Good Morning, Kids: Remembering the Sister I Never Met

Martine's big yellow sun, c. early 1980s

Martine’s big yellow sun, c. early 1980s

My family used to live at 15 Olivier Place, Kingston 8, Jamaica. I wrote it at the top of all the letters I penned to my little sister, Lisie, who shared a bedroom with me. I spent 11 years in that grey townhouse, one of about one hundred similar to it.

Our bedroom was small. It was a cozy fit for two twin beds, a small vanity, and a tiny bedside “table” that was really a stool. There were two windows, one facing northeast and the other southeast. Every morning, the sun would shine into our bedroom and illuminate the space. Hanging on the wall beside the vanity, directly across from the northeast window, was a drawing that went unnoticed most of the time, simply because it had always been there.

In a glossy white frame with an ochre mat was a sheet of aging off-white A4 letter paper with a big yellow sun drawn on it. The sun had big eyes and was wearing some semblance of a smile on her face. Above the sun, at the top of the page, was written in pencil “good morning kids is The shing sun in The sky. Martine.” I’d always assumed the artist had meant to write “shining.” I forgave her; she was only a baby when she made it.

This is the only drawing by Martine that I can remember seeing. Martine was my mother’s first daughter, my half-sister. She was six when a drunk driver crashed head-on into their car at full highway speed on the Palisadoes road in Kingston in 1984. She was six when she went flying through the windshield and hit her head so hard that she fell into a coma. She was six when her brain couldn’t stop swelling three weeks after the accident. She was six when she died.

Mum and Martine at Hellshire Beach in Jamaica, c. 1979

Mum and Martine at Hellshire Beach in Jamaica, c. 1979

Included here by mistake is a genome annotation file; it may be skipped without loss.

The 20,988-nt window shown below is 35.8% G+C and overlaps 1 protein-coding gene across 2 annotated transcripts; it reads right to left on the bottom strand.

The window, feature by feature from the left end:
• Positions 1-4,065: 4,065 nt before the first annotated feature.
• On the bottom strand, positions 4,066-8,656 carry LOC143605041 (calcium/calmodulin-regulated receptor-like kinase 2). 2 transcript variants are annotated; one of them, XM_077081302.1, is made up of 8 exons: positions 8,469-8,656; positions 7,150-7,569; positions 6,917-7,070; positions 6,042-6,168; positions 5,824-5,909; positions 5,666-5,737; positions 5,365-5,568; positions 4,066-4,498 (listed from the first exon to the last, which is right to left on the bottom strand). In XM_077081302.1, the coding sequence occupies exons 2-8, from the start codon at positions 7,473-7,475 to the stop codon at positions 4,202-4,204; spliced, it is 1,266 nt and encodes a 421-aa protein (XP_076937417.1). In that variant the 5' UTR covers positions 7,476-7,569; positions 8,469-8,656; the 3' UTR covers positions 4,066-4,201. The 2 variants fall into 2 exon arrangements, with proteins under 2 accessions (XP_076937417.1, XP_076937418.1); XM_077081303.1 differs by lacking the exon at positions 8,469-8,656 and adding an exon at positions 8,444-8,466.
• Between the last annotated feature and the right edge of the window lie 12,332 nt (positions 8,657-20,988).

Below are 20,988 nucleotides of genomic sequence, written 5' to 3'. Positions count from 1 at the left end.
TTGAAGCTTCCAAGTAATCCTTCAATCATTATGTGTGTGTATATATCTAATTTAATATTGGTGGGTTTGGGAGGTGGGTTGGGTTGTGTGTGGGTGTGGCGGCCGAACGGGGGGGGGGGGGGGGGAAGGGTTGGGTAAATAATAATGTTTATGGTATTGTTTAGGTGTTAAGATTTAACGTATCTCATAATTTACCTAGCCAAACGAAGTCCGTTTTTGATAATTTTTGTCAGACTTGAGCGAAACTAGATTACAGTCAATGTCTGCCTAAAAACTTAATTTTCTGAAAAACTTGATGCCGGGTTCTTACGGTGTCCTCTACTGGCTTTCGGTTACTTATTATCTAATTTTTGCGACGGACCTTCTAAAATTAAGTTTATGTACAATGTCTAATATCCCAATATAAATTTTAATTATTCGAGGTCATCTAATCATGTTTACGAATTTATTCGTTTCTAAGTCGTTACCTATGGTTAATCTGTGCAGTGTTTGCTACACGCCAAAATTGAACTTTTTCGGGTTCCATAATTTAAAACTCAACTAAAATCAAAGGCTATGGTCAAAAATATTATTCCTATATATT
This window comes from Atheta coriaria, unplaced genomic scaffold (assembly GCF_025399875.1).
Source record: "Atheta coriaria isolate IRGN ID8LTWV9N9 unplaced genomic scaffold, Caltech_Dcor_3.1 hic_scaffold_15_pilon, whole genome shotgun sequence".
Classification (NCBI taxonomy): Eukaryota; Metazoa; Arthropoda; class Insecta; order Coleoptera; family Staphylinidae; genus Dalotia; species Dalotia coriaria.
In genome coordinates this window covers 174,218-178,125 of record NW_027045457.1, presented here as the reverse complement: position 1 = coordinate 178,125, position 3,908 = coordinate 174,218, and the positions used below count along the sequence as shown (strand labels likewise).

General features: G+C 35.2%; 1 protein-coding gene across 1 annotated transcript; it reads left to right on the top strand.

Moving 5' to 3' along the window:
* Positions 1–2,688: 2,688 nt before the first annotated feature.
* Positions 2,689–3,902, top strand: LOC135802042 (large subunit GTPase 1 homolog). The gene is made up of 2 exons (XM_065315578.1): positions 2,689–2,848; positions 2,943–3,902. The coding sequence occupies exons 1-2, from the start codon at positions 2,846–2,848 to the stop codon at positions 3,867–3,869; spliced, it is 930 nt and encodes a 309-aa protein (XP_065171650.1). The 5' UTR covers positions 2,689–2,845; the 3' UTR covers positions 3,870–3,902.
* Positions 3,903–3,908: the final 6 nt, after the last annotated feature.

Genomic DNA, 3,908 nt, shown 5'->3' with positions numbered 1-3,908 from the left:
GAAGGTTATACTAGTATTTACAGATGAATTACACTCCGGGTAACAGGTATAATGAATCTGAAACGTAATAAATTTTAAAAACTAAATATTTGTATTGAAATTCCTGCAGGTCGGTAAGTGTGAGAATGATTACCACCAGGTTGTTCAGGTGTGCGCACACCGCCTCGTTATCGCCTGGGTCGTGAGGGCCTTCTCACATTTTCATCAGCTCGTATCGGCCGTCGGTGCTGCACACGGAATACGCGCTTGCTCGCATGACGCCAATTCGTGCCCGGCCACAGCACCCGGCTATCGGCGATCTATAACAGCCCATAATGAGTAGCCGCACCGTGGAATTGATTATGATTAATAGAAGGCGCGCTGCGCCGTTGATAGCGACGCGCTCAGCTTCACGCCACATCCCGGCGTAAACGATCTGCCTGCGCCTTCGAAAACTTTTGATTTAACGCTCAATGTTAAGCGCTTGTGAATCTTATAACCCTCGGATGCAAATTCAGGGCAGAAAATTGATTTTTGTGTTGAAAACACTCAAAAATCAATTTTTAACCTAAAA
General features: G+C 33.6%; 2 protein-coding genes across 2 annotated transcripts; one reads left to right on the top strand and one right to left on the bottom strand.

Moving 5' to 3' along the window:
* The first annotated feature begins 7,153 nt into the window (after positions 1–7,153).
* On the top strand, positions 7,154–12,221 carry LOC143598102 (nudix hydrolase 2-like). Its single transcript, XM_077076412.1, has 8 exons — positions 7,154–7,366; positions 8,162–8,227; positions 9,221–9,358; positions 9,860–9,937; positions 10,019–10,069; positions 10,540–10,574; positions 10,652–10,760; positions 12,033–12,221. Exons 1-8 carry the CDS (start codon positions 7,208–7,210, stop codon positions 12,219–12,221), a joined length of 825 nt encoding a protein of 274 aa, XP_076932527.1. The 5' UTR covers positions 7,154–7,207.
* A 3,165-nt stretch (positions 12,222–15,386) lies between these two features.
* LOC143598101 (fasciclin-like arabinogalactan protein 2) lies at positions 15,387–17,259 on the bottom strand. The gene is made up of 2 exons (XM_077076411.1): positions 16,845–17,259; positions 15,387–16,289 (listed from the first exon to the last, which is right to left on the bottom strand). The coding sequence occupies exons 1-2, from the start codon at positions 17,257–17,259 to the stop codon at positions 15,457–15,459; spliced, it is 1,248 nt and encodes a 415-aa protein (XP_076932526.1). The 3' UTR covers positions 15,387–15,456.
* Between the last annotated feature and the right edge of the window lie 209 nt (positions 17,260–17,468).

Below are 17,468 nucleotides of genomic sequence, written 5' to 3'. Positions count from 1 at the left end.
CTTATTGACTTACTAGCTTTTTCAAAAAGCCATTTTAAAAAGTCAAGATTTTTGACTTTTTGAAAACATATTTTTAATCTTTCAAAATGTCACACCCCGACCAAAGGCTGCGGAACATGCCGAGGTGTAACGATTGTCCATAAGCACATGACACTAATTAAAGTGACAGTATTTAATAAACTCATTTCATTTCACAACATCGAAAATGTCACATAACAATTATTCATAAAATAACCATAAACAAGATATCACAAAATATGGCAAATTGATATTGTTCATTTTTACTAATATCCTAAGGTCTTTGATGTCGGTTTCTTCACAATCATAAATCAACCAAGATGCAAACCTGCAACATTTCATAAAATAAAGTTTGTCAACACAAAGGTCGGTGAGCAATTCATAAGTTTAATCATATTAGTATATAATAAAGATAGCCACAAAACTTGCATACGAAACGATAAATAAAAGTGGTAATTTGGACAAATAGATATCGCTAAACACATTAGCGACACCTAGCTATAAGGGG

My mother was 27. I would be born in eight years.

Mum is an artist and a radio personality. My whole childhood both she and my father encouraged Lisie and I to paint, draw, sew, create. Weekends were filled with letter paper and fancy German crayons, the spoils of Papa’s frequent trips to see my half-brother in Hamburg. Lisie and I made so many colourful drawings, but none were ever framed.

I don’t remember when it was that I finally asked about the drawing of the big yellow sun that had always hung on our bedroom wall. I think I was six.

“Mummy, who drew this picture?”

“Your sister, Martine.”

This was not the first time I had heard about Martine. She had always had a presence in my life, despite having never met her. I had always known of her, seen her photograph hanging in almost every room in our townhouse. But learning that she had created this drawing struck something within me.

Perhaps it was because I would have had an elder sister, and I found out that she liked making art, too. She had drawn this with her own hands. She had coloured both within and outside of the lines with crayons that were probably not as fancy as mine were. She had written out those words, excited that she could spell and make a whole sentence. I’d seen so many photographs of her, but this sole piece of artwork had come from her. This drawing was the only tangible relic through which I could experience a moment of her personality. It was Martine’s single physical representation of the lifeline we shared.

Martine at Hellshire Beach in Jamaica, c. 1983

Martine at Hellshire Beach in Jamaica, c. 1983

Every time I looked at Martine’s big yellow sun I felt an energy radiating from it. I often wondered what it might have been like to have an older sister. She, too, had big brown eyes and curly hair. She lived with the same strain of hair-pulling OCD that I have. She was creative and filled with light, as I was when I was a child. Would she have shared her crayons with me, the way Lisie and I do? Would she have written me letters with our address at the top of the page, even though we lived together? Would she have taught me about boys and blood, the way I had with my younger sister?

We moved out of 15 Olivier Place and into 1C Norbrook Road when I was 11. The big yellow sun was taken off of her nail in the wall beside the vanity and wrapped up carefully. Our new house was much more spacious than our old one, and my mother’s extensive art collection was dispersed throughout the hallways, nooks, and rooms. It has been thirteen years and three months, and I still do not know where in our house the big yellow sun now hangs. I hope she is still shing.